Issued jointly by the Department of Homeland Security and Department of Justice, the new third-country asylum rule was announced last Monday and published to the federal register the following Tuesday.
Under the new immigration policy, those seeking-asylum who first pass through another country while en route to the US must initially apply for refugee status in that country.
In the lawsuit, the three civil rights groups argue that the new third-country asylum rule is “unlawful,” “invalid,” and inconsistent with asylum provisions intended to protect individuals fleeing persecution or torture. Additionally, the complaint asserts that the new third country rule is a violation of federal laws that prevent asylum-seekers from being disqualified based on their chosen route to the United States.
The lawsuit states, “As part of our nation’s commitment to the protection of people fleeing persecution and consistent with our international obligations, it is long-standing federal law that merely transiting through a third country is not a basis to categorically deny asylum to refugees who arrive at our shores.”
By mandating that aliens apply for asylum in countries through which they first passed while en route to the US, the lawsuit argues that the new rule circumvents the “safe third country” agreement process as defined by the Immigration and Nationality Act.
According to the Department of Homeland Security, however, the new asylum policy does not violate the terms of the Immigration and Nationality Act but rather, runs in tandem with it.
Currently, those seeking asylum are permitted to apply with exceptions for individuals who initially traveled through countries deemed “safe” by bilateral or multilateral agreements.
At present, Canada is the only country classified as a “safe third country.”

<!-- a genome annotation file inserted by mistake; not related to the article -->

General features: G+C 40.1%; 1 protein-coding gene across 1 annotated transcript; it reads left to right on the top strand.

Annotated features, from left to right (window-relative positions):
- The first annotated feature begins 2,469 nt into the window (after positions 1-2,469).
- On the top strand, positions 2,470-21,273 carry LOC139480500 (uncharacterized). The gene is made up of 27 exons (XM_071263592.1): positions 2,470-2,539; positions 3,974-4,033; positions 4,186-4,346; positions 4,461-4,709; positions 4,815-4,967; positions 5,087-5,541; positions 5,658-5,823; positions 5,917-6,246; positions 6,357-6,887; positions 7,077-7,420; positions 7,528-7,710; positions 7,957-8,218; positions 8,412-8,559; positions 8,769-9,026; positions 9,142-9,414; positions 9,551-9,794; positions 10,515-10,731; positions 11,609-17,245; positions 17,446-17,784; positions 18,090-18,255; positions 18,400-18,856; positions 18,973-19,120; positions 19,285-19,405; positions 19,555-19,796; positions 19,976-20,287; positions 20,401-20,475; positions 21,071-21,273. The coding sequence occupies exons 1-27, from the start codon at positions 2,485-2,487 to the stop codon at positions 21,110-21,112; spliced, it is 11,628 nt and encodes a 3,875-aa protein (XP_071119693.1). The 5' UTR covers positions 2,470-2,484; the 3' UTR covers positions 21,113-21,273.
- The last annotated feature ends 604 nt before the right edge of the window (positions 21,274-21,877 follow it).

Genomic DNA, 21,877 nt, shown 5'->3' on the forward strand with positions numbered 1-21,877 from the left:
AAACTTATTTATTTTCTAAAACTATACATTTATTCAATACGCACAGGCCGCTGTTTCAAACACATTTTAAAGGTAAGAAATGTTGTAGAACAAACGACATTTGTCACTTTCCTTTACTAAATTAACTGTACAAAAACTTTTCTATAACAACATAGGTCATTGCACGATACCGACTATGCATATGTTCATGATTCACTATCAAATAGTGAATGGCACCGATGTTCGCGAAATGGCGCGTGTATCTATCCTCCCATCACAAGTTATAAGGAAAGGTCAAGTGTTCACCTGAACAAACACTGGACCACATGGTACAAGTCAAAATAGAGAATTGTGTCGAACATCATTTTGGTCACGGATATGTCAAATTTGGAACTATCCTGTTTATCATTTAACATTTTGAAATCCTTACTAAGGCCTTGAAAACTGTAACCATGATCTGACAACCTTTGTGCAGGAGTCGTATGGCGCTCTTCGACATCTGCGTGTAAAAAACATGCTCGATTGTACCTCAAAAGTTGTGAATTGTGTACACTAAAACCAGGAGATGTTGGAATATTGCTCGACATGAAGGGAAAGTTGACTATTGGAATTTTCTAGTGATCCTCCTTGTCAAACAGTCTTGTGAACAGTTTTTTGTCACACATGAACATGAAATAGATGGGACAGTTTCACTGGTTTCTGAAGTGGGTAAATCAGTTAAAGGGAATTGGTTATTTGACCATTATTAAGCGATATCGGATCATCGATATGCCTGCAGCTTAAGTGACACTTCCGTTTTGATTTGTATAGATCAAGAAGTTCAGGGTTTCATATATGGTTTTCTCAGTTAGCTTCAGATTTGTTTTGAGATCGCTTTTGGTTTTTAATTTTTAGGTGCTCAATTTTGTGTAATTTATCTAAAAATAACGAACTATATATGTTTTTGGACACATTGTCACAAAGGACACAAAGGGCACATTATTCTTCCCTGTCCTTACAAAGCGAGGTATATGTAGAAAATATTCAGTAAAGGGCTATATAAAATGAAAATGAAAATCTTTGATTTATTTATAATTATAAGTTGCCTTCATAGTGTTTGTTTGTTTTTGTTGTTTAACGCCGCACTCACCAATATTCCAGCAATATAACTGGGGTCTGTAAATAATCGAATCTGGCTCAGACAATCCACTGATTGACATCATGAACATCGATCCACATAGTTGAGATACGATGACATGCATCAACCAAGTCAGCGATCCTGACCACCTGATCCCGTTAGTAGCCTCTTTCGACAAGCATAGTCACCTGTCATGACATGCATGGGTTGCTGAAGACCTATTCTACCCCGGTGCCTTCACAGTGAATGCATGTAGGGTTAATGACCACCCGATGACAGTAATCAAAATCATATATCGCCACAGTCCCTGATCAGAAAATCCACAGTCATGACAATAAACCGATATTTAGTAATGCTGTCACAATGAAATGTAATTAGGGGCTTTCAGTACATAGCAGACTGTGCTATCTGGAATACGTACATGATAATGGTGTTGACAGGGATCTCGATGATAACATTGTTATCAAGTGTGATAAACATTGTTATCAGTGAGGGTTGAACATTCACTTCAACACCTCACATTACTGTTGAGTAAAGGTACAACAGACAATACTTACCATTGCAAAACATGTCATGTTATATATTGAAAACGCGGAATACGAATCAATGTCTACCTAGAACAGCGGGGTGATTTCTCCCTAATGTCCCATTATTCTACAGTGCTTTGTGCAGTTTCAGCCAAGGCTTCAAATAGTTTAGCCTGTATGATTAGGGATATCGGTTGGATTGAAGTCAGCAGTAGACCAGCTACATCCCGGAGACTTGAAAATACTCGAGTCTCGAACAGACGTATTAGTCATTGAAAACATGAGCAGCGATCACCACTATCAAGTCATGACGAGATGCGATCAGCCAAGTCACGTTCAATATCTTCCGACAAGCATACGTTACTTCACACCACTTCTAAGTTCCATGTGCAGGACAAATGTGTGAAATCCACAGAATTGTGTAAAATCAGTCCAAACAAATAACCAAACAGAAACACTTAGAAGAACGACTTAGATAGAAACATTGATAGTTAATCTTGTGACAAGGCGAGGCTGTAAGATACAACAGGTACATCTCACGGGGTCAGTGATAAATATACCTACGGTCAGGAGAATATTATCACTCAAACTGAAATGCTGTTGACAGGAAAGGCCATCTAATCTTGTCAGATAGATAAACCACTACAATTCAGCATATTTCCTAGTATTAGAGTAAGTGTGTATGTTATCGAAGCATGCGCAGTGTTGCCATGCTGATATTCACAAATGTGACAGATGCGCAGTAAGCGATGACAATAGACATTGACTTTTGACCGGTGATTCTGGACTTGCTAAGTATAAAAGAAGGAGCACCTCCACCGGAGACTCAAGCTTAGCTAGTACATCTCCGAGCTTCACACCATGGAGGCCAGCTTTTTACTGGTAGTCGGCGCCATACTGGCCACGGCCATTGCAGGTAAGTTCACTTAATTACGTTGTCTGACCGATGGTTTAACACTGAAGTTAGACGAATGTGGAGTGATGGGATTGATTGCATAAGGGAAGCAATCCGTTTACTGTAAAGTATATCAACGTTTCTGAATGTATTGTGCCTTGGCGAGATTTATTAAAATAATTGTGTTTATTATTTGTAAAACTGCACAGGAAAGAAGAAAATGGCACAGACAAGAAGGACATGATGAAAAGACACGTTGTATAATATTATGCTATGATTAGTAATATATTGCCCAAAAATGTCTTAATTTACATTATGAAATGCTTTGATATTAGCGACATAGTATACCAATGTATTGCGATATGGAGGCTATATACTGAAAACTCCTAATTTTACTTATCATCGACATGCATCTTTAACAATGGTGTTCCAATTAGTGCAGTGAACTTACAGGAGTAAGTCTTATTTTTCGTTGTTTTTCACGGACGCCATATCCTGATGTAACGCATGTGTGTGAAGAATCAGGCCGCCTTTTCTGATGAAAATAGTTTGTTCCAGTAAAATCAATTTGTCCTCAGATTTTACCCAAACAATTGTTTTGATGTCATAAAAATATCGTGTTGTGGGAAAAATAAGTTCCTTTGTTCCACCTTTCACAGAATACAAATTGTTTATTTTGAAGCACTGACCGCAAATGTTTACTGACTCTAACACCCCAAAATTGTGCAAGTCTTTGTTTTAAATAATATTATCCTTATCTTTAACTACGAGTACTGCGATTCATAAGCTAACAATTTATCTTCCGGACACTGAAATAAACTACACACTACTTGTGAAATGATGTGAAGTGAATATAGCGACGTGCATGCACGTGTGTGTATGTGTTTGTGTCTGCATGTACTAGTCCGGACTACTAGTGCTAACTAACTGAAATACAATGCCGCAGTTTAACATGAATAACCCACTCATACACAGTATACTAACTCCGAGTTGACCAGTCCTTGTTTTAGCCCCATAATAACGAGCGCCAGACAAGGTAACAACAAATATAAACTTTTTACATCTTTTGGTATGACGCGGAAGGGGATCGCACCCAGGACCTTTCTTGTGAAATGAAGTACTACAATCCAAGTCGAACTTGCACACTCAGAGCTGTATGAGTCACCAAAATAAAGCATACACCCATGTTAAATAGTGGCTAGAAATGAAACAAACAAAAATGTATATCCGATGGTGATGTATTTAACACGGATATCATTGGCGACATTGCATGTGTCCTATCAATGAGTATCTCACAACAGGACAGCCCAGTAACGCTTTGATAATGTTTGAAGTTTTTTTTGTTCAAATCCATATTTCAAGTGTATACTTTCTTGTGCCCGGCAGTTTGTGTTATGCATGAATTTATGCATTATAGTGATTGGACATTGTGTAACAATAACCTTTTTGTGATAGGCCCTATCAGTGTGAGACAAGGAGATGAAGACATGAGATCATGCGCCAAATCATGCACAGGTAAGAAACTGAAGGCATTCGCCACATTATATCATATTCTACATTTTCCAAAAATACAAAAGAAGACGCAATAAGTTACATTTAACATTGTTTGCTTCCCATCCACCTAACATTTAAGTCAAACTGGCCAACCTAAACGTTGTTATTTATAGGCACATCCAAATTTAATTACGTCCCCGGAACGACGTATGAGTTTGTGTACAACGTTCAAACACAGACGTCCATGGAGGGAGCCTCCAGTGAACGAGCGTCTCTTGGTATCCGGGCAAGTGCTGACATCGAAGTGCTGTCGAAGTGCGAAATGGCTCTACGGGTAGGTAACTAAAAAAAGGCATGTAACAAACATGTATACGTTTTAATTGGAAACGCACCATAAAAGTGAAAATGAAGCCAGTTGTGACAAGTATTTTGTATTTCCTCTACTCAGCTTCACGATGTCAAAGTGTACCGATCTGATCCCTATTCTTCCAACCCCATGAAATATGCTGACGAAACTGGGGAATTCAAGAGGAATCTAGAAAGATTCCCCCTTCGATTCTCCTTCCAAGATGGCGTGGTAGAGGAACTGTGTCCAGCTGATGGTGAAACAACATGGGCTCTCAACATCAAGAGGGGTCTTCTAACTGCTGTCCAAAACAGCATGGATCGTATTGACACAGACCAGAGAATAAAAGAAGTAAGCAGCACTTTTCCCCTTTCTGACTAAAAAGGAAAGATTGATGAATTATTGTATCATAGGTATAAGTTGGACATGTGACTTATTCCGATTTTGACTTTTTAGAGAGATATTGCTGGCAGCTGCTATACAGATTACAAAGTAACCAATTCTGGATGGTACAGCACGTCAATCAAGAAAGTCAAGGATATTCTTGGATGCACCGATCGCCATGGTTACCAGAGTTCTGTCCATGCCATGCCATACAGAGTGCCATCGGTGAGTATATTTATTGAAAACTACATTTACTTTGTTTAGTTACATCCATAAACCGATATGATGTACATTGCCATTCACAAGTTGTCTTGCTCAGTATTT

The new policy seeks to alleviate the strain on the immigration system from aliens who fail to seek protection in the first available safe country.
In a statement regarding the new rule, the Department of Homeland Security said, “This IFR (Interim Final Rule) uses the authority delegated by Congress in section 208(b)(C) of the Immigration and Nationality Act to enhance the integrity of the asylum process by placing further restrictions on eligibility for aliens who seek asylum in the United States.”
The three civil rights groups also allege that the new policy is a violation of asylum provisions defined by domestic and international laws that provide protection to individuals regardless of nationality, travel route, or point of entry.
Lee Gelerent, deputy director of the Immigrants’ Rights Project at the ACLU, said in regard to the rule, “This is the Trump administration’s most extreme run at an asylum ban yet. It clearly violates domestic and international law and cannot stand.”
Two other groups, the Refugee and Immigrant Center for Education and Legal Services (RAICES) and the Capital Area Immigrants’ Rights Coalition, also filed a separate petition in the US District Court in Washington in an effort to halt implementation of the new policy.
In response to the petition filed by the two advocacy groups, a federal judge in Washington, D.C. on Wednesday issued a ruling stating he would not halt efforts to implement the new asylum policy.
According to Attorney General William Barr, the intention of the new rule is to “decrease forum shopping by economic migrants and those who seek to exploit our asylum system to obtain entry to the United States – while ensuring that no one is removed from the United States who is more likely than not to be tortured or persecuted on account of a protected ground.”
In the last five years, the number of asylum cases referred to the Department of Justice has nearly tripled with projections for continued increase through 2019.